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Extended Audio Sample The Greek Way Audiobook, by Edith Hamilton Click for printable size audiobook cover
3 out of 53 out of 53 out of 53 out of 53 out of 5 3.00 (727 ratings) (rate this audio book) Author: Edith Hamilton Narrator: Wanda McCaddon Publisher: Blackstone Audio Format: Unabridged Audiobook Delivery: Instant Download Audio Length: Release Date: July 2010 ISBN: 9781470811808
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The aim of this work is not a history of events but an account of the achievement and spirit of Greece.

“What the Greeks discovered, how they brought a new world to birth out of the dark confusions of an old world that had crumbled away, is full of meaning for us today who have seen an old world swept away.”

In The Greek Way, Edith Hamilton shares the fruits of her thorough study of Greek life, literature, philosophy, and art. She interprets their meaning and brings us a realization of the refuge and strength the past can offer us in the troubled present. Hamilton’s book has taken its place among the few interpretative volumes that are permanently rooted and profoundly alive in our literature.

Download and start listening now!

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Quotes & Awards

  • “A book of both cultural and critical importance.”

    New York Times

  • “At last, a landmark recording of Hamilton’s magnificent, in-depth overview of Greek life, civilization, literature, art, theater, rhetoric, and history, making this key work of cultural and critical significance available to the audio generation…This program is well read by Nadia May.”

    Library Journal

Listener Opinions

  • 3 out of 53 out of 53 out of 53 out of 53 out of 5 Steven Sills | 2/12/2014

    " I finished it months ago, but skimming over it to write my research project. Hamilton is a classicist rather than a historian, although historians of Ancient Greece tend to be as familiar with Aeschylus as they are Thucydides. Hamilton does know her history, but is rather bold if not reckless in her ideas which would probably get a more circumspect response from a true historian. The Athenians were the only civilization up to that time who loved life, she says. All other civilizations, she says, created institutions around death and the afterlife. She ignores the importance of money that allowed Socrates and others freedom from work to persue art, how in a small town the ideas of intelkects will resonate in all quarters of the city, making intellectual pursuits the talk of all denizens, and how war and its atrocities gave drama art not to mention democracy turning into demogagery "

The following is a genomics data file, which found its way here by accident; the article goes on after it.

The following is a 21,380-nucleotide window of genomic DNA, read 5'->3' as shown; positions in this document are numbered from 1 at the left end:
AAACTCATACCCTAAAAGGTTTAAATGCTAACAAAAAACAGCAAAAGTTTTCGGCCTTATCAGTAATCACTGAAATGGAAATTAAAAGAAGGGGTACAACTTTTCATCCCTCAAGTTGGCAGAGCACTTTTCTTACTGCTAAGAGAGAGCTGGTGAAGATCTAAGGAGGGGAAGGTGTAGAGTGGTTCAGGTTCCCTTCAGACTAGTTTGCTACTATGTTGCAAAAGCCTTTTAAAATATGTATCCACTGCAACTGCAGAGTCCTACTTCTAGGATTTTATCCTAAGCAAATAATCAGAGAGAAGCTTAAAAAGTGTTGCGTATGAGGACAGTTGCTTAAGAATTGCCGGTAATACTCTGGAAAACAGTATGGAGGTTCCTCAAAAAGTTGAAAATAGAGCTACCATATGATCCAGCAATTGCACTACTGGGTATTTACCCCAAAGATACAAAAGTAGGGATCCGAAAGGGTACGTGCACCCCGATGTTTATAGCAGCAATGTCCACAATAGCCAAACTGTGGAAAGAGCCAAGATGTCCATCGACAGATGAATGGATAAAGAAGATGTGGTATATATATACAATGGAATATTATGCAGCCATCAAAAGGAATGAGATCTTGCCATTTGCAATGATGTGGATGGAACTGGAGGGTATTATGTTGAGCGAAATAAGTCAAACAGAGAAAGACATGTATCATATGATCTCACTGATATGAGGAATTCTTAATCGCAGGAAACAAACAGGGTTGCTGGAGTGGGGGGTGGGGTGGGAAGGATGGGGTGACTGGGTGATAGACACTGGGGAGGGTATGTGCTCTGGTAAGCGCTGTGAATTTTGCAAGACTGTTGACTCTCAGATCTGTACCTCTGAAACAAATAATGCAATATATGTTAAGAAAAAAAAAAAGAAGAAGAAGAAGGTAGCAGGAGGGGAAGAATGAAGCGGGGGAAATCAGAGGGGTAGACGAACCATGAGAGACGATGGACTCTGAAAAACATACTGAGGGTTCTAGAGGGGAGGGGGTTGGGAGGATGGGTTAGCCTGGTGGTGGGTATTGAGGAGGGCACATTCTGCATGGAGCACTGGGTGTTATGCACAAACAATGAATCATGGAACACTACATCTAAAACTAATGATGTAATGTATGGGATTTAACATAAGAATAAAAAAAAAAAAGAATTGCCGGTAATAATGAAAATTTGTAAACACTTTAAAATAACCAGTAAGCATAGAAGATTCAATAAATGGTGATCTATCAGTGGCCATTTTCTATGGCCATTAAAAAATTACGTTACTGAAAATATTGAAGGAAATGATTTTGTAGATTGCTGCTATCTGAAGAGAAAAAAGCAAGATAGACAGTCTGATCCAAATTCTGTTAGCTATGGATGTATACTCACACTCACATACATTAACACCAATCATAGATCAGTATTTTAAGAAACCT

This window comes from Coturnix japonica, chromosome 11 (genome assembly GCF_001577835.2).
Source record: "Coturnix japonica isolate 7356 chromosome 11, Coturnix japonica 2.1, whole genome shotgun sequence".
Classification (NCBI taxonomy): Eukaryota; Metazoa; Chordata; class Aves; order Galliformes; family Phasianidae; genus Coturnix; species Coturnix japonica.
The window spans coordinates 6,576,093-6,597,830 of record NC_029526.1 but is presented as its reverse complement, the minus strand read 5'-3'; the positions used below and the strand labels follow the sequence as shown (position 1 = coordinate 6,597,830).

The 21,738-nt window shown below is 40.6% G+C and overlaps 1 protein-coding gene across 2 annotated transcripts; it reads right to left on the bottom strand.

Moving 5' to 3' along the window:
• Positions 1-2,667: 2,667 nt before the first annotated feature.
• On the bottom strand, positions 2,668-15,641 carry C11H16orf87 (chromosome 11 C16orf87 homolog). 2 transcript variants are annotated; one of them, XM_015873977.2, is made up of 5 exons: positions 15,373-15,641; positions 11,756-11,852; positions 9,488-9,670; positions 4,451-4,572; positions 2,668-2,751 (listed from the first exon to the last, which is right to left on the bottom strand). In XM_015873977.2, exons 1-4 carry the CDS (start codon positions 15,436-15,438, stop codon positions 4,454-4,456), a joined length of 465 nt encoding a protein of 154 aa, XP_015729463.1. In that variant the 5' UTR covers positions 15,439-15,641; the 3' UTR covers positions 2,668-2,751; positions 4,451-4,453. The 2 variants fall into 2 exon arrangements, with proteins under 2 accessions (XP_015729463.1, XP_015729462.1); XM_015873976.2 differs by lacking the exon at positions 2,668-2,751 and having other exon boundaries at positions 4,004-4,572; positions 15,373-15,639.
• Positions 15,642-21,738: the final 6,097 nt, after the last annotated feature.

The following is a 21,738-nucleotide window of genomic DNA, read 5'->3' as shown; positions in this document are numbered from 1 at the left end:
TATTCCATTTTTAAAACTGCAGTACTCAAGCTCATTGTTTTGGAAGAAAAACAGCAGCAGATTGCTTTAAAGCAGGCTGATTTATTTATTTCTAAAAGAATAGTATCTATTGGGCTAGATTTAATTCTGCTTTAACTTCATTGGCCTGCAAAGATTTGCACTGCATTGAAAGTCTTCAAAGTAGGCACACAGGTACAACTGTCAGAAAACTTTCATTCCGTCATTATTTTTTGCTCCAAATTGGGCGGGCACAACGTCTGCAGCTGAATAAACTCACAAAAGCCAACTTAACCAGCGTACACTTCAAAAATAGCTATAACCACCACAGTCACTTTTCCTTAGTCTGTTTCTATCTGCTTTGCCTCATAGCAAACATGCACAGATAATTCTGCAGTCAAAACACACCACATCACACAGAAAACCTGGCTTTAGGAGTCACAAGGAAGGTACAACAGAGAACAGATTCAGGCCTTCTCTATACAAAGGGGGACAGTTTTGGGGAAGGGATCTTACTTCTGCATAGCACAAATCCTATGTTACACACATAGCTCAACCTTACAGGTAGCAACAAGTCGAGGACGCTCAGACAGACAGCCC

• 5 out of 55 out of 55 out of 55 out of 55 out of 5 Daphne | 2/11/2014

    " Wonderfully accessible introduction to Greek history. She was made an honorary citizen of Athens and well deserved it. I love her. Her biography, by partner Reid, is worth reading to learn more about this remarkable mind. "

  • 4 out of 54 out of 54 out of 54 out of 54 out of 5 Tracy | 2/3/2014

    " Confront the sorrows of Electra, Oedipus, Clytemnestra and Antigone, woven threadbare at the seams in a chapter or two, and you're guaranteed to become an emotional wreck upon closing the book (yes, that's the part I liked best). Ah, Greek Tragedy and Edith Hamilton. "

  • 4 out of 54 out of 54 out of 54 out of 54 out of 5 David | 1/31/2014

    " Excellent overview of classical Greek thought, culture and beliefs. I read it as a foundation before starting Homer, Thucydides, Herodotus, etc. The writing is excellent, but very dense and needs to be read carefully. It is not a fast or light read. "

  • 4 out of 54 out of 54 out of 54 out of 54 out of 5 Alexh464 | 1/29/2014

    " Good study of ancient Greece. "

  • 3 out of 53 out of 53 out of 53 out of 53 out of 5 Joe Spencer | 12/15/2013

    " A classic brief history of Greek literature. Definitely worth reading. "

  • 2 out of 52 out of 52 out of 52 out of 52 out of 5 Deanna | 12/12/2013

    " Good reference for the Greek works I am studying, but it is painfully dry. "

  • 4 out of 54 out of 54 out of 54 out of 54 out of 5 Kayla | 12/2/2013

    " I find it sad that older history books like this can be inaccurate (the Greek Way was highly idealized) but very enjoyable to read, but modern history books can be a pain to swallow, but very accurate. "

  • 3 out of 53 out of 53 out of 53 out of 53 out of 5 Matthew Wilson | 12/2/2013

    " I would suggest Hamilton's books to anyone who wants a background in Greek culture & mythology. It really filled in the blanks for me that other writers/poets may have referenced (think the Romantics). Had I read Hamilton prior to English Lit classes, life would have been simpler. "